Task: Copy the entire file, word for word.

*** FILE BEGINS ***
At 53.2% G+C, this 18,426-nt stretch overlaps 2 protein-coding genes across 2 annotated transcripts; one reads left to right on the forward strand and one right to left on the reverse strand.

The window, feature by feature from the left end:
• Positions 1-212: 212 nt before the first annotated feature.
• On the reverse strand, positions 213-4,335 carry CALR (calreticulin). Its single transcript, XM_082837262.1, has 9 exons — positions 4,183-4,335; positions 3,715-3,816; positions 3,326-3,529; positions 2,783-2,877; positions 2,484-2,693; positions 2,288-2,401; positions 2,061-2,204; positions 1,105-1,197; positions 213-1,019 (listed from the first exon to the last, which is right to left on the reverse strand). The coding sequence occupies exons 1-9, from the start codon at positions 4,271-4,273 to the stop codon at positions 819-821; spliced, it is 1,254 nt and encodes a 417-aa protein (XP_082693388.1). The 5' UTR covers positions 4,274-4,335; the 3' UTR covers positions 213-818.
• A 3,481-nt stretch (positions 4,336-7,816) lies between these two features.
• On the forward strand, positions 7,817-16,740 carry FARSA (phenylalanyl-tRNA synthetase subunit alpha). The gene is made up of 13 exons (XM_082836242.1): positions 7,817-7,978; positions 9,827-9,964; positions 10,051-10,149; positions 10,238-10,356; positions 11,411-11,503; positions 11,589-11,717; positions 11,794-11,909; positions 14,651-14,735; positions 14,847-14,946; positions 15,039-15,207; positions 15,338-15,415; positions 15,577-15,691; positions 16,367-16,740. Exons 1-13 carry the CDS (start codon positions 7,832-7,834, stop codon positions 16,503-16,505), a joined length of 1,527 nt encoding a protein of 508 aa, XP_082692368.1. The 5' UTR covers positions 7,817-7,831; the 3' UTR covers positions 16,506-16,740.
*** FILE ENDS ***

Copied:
At 53.2% G+C, this 18,426-nt stretch overlaps 2 protein-coding genes across 2 annotated transcripts; one reads left to right on the forward strand and one right to left on the reverse strand.

The window, feature by feature from the left end:
• Positions 1-212: 212 nt before the first annotated feature.
• On the reverse strand, positions 213-4,335 carry CALR (calreticulin). Its single transcript, XM_082837262.1, has 9 exons — positions 4,183-4,335; positions 3,715-3,816; positions 3,326-3,529; positions 2,783-2,877; positions 2,484-2,693; positions 2,288-2,401; positions 2,061-2,204; positions 1,105-1,197; positions 213-1,019 (listed from the first exon to the last, which is right to left on the reverse strand). The coding sequence occupies exons 1-9, from the start codon at positions 4,271-4,273 to the stop codon at positions 819-821; spliced, it is 1,254 nt and encodes a 417-aa protein (XP_082693388.1). The 5' UTR covers positions 4,274-4,335; the 3' UTR covers positions 213-818.
• A 3,481-nt stretch (positions 4,336-7,816) lies between these two features.
• On the forward strand, positions 7,817-16,740 carry FARSA (phenylalanyl-tRNA synthetase subunit alpha). The gene is made up of 13 exons (XM_082836242.1): positions 7,817-7,978; positions 9,827-9,964; positions 10,051-10,149; positions 10,238-10,356; positions 11,411-11,503; positions 11,589-11,717; positions 11,794-11,909; positions 14,651-14,735; positions 14,847-14,946; positions 15,039-15,207; positions 15,338-15,415; positions 15,577-15,691; positions 16,367-16,740. Exons 1-13 carry the CDS (start codon positions 7,832-7,834, stop codon positions 16,503-16,505), a joined length of 1,527 nt encoding a protein of 508 aa, XP_082692368.1. The 5' UTR covers positions 7,817-7,831; the 3' UTR covers positions 16,506-16,740.